Pug Puppy Training
Find out how to train your pug puppy.
As your puppy gets older, you can teach him to sit. Always use a simple one-word command, such as Sit, while exerting gentle pressure on his rump to show him what you expect. This will take a little time, but you will soon succeed. Always remember to give your pup plenty of praise when he performs the exercise. Never shout or get angry when your dog does not achieve your aim, for this will do more harm than good. If yours is destined to be a show dog, you may decide not to teach sit, as in the show ring he will be expected to stand. One option is to teach him to sit, but not sit/stay, teaching the stand/stay instead.
When your Pug puppy can venture into public places, begin by taking him somewhere quiet, without too many distractions. Soon you will find his confidence increasing and you can then introduce him to new places with exciting sights, sounds and smells. He must always be on a safe lead that cannot be slipped (quite different from the type used in the show ring). When you have total confidence in one another, you will probably be able to let him off-lead, but always keep him in sight, and be sure the place you have chosen for free exercise is completely safe and securely fenced in.
Whether you have a potential show dog or your Pug is purely to be a companion, you will need to train your puppy to stay in a crate when required. At shows in most countries, toy breeds are housed in crates for at least part of the time while not being actually exhibited in the ring. Crates are useful for safe traveling and, if used in the home, most dogs seem to look upon their crates as safe places to go and don't mind staying in them. The crate also is an invaluable tool in housebreaking, as the pup will not want to soil his special place and will thus learn to hold it until he is let out to relieve himself.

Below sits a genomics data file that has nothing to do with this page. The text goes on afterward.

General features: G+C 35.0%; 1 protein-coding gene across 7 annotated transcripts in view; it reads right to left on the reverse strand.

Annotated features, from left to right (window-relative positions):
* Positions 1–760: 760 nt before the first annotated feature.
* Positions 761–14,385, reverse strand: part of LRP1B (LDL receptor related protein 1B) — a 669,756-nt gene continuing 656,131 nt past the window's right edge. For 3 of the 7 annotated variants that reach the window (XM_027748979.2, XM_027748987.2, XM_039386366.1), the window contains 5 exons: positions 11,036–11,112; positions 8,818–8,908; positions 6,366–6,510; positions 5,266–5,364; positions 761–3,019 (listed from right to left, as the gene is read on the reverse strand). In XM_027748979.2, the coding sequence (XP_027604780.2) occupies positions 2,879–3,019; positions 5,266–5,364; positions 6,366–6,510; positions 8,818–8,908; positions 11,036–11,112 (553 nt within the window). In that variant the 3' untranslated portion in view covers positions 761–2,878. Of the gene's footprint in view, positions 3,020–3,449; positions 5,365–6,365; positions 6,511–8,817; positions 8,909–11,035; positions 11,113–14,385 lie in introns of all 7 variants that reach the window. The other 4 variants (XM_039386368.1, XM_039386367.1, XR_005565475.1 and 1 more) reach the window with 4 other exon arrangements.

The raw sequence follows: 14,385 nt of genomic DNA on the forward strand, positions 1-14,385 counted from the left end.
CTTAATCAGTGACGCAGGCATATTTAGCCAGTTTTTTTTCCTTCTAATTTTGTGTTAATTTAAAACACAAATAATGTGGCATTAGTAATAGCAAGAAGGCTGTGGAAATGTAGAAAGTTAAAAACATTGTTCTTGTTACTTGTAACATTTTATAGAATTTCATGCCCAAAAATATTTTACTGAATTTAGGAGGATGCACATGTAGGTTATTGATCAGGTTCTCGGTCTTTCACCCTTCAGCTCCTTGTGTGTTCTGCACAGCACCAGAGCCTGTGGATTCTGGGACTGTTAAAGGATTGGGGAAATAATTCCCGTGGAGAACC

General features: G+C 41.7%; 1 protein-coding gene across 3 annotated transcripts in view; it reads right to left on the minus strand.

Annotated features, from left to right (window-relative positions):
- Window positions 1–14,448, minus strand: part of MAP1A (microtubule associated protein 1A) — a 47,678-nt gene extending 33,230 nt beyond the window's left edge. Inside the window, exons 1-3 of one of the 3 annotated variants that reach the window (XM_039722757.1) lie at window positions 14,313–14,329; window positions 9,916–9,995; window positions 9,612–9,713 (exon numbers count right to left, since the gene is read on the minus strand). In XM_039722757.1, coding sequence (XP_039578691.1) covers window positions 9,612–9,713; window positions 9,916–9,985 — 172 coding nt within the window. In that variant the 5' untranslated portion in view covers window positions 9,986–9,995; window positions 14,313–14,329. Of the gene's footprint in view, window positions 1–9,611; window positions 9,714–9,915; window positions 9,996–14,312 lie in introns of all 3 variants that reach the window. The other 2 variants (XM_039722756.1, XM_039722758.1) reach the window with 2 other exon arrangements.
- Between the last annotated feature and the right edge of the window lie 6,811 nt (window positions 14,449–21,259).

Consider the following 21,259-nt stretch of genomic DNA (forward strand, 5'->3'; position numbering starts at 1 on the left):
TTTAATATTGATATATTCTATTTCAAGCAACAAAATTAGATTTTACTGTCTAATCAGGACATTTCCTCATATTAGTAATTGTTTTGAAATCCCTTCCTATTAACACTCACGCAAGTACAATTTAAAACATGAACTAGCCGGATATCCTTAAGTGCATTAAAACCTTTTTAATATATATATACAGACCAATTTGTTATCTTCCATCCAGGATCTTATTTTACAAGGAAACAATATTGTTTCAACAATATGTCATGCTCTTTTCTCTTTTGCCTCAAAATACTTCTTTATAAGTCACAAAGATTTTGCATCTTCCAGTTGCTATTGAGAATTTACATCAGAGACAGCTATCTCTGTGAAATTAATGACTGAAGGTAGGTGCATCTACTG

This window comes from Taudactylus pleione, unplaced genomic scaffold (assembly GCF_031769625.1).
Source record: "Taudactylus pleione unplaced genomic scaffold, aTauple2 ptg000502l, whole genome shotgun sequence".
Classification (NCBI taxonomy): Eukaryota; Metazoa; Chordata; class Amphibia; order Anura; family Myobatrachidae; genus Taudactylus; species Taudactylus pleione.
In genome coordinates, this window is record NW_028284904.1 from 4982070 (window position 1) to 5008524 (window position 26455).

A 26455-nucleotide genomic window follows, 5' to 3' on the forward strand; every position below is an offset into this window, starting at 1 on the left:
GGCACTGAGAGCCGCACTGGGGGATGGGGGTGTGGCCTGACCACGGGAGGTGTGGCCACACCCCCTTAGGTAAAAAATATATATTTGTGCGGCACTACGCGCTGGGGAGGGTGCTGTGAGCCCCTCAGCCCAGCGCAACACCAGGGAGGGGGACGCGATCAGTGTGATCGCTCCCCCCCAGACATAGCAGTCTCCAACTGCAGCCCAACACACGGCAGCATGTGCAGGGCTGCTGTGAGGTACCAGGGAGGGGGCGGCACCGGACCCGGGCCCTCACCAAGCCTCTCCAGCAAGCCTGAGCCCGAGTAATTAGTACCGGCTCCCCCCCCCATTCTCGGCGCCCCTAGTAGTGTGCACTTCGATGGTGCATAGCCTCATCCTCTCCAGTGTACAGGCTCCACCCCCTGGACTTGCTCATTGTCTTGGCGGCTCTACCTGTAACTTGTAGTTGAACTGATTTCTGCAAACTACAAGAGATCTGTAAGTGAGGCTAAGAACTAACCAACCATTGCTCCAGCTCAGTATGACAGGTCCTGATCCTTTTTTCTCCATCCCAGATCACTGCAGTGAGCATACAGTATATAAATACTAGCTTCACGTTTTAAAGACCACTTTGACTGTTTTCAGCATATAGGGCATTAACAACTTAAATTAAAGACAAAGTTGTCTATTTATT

When you commence crate training, put your pup into his crate and remain within his sight. Give him a toy or treat to occupy his mind and to help him associate the crate with good things.To begin, leave him in the crate for very short spells of just a minute or two, then gradually build up the timespan.
It should not take your Pug long to get used to his crate, and you will be pleased with the results of your efforts. The crate will benefit you and your Pug in so many circumstances that the time you take to accustom your Pug to his crate will be well worth it. Its an essential tool for training and, most importantly, for your dogs safety.
Next step: Training Overview
Reprinted from Breeders Best: Pug © 2004. Permission granted by Kennel Club Books, an imprint of BowTie Press.
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